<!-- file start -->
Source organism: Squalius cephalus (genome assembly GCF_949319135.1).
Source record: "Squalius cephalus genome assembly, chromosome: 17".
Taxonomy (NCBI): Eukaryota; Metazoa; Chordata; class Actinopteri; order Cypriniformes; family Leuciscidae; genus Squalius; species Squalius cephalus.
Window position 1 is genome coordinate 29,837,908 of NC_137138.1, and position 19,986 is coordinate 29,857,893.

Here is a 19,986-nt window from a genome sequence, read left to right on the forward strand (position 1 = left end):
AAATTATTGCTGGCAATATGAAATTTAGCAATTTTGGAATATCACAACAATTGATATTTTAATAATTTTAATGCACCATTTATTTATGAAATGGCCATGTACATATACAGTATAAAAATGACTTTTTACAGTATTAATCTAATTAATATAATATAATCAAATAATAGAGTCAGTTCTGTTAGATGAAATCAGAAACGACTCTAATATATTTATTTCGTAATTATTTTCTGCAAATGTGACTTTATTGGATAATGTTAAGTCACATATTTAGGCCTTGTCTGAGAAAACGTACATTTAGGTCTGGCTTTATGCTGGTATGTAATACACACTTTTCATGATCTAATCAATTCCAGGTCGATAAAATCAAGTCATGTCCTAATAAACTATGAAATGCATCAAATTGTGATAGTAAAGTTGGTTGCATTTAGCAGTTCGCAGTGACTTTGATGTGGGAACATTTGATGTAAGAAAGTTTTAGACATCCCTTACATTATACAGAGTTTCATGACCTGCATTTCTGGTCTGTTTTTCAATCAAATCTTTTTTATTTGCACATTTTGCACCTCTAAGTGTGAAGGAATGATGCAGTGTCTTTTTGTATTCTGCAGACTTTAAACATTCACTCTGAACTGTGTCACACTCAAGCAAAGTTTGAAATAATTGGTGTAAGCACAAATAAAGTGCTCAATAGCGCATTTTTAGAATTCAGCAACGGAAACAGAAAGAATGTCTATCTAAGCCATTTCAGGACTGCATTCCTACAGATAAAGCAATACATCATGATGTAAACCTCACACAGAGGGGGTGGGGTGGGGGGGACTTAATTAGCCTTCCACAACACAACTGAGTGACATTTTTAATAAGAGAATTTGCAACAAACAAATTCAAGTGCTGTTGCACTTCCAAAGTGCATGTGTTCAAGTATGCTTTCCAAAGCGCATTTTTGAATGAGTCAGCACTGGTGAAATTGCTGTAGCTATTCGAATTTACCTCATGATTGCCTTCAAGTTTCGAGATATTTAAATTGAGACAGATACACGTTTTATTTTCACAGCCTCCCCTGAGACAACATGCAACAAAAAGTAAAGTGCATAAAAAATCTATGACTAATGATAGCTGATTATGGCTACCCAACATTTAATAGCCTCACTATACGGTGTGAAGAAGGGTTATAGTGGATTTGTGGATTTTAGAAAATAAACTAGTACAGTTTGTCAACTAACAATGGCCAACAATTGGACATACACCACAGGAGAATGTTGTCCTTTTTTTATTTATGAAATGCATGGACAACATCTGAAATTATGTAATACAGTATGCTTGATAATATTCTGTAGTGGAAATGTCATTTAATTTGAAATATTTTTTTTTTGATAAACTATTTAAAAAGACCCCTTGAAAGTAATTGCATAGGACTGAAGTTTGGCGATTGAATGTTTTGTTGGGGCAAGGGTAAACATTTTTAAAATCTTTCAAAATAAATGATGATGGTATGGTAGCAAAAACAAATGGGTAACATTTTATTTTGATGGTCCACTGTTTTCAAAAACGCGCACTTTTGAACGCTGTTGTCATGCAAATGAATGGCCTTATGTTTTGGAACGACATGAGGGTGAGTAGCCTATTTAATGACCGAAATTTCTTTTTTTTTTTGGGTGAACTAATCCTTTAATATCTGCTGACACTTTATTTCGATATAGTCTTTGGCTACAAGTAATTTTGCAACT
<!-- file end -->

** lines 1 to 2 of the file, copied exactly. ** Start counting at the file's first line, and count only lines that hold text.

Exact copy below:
Source organism: Squalius cephalus (genome assembly GCF_949319135.1).
Source record: "Squalius cephalus genome assembly, chromosome: 17".